The Scheduled Child
A Matter of Balance
This is not to say that there isn’t a place for developing excellence. Doing well in life requires the willingness to work at something; to manage setbacks, and to try again and again. If a child needs help with schoolwork, it’s reasonable to schedule in some after-school help or tutoring.
For the child who really, really does want to be an excellent athlete or dancer or violinist or biochemist, it makes sense to find a coach or teacher who can be helpful. When these experiences are balanced with other, less achievement-oriented activities, kids don’t burn out and parents don’t have to feel guilty.
Play to a Child’s Strengths
Think about it. Would you rather spend your time doing something you know how to do well and enjoy, or be in a situation where you feel like you’re less skilled than others and may be letting the team down? Children who feel competent in an activity are more likely to stick with it and not complain about having to go.
Talk to your child about what he or she is good at and what choices are available. If your kid is great at swimming and can’t make a soccer goal to save his life (and therefore hates it), forget about soccer and sign up for the swim team or recreational swimming.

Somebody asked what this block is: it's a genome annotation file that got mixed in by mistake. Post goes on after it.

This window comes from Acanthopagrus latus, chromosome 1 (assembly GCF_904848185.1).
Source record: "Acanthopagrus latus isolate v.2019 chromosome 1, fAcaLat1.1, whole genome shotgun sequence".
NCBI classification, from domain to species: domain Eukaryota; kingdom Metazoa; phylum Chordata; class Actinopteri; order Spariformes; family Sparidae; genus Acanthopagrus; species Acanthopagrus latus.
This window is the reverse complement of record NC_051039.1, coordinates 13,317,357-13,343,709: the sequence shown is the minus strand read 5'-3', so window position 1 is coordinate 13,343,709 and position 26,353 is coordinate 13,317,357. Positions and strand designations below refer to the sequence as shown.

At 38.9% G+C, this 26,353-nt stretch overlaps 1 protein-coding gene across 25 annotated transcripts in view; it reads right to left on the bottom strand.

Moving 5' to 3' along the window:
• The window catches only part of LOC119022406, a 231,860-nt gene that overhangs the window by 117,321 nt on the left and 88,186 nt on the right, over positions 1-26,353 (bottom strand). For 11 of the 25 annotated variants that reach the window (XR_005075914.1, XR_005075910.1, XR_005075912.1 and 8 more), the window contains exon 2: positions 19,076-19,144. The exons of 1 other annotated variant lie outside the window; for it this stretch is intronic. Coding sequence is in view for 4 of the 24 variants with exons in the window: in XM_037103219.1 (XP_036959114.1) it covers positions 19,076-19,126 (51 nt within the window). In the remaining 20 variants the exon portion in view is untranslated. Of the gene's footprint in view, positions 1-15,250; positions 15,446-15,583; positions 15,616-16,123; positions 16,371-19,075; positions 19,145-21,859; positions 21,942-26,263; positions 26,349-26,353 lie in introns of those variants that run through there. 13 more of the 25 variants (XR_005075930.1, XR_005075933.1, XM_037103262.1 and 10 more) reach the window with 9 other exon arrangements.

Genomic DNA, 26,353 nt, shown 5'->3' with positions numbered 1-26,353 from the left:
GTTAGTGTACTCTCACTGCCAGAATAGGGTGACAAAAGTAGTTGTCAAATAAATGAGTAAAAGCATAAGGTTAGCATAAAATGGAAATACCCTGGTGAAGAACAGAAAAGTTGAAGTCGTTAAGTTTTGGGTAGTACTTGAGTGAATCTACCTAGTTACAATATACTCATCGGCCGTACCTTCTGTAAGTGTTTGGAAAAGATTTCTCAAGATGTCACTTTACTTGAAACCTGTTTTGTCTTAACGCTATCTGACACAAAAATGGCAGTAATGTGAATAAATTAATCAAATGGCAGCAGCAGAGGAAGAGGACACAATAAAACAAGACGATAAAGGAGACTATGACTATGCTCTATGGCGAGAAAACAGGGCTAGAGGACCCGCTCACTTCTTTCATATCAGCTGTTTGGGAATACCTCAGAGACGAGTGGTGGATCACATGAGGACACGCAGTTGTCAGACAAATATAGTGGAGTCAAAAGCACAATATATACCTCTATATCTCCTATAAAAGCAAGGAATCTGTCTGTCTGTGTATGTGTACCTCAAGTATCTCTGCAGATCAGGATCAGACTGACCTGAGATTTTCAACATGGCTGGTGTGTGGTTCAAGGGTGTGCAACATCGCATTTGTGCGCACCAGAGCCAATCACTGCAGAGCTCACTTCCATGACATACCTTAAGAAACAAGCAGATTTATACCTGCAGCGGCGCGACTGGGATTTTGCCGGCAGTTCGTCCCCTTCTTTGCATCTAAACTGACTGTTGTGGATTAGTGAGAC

Give Kids Some Say
Many kids will tell you that they would prefer to stay home alone. If that isn’t an option due to their age or safety concerns, be clear about it. But then sit down together and figure out what choices the kids can have. Kids who feel that they have some say in what they do in the afternoons are also more likely to be cooperative. Work together within the constraints of your budget, transportation needs, and values to map out the week.
Allow for Change
As your child gets older, she or he may lose interest in something that was once an obsession. An important part of childhood is trying different things and sorting out what one does and doesn’t like. Forcing a kid to stay with something just because it makes your life easier will ultimately create stress for both parent and child. On the other hand, you can’t be expected to accommodate a child who wants to make a change every other day. Equally important, children need to learn to take decision-making seriously and to follow through with commitments. A three- to six-month minimuml commitment is only fair to a team, teacher, or activity.
Guilt free parenting? Right. When someone figures out how to do that, please let me know. In the meantime, I do know this: A scheduled child doesn’t have to be a hurried child or a pressured child or a child deprived of childhood. If we plan afternoons with care, a scheduled child can instead be a safe and secure child, an active child, and a mostly happy child. That’s not something to feel guilty about.
Hartwell-Walker, M. (2018). The Scheduled Child. Psych Central. Retrieved on February 26, 2020, from https://psychcentral.com/lib/the-over-scheduled-child/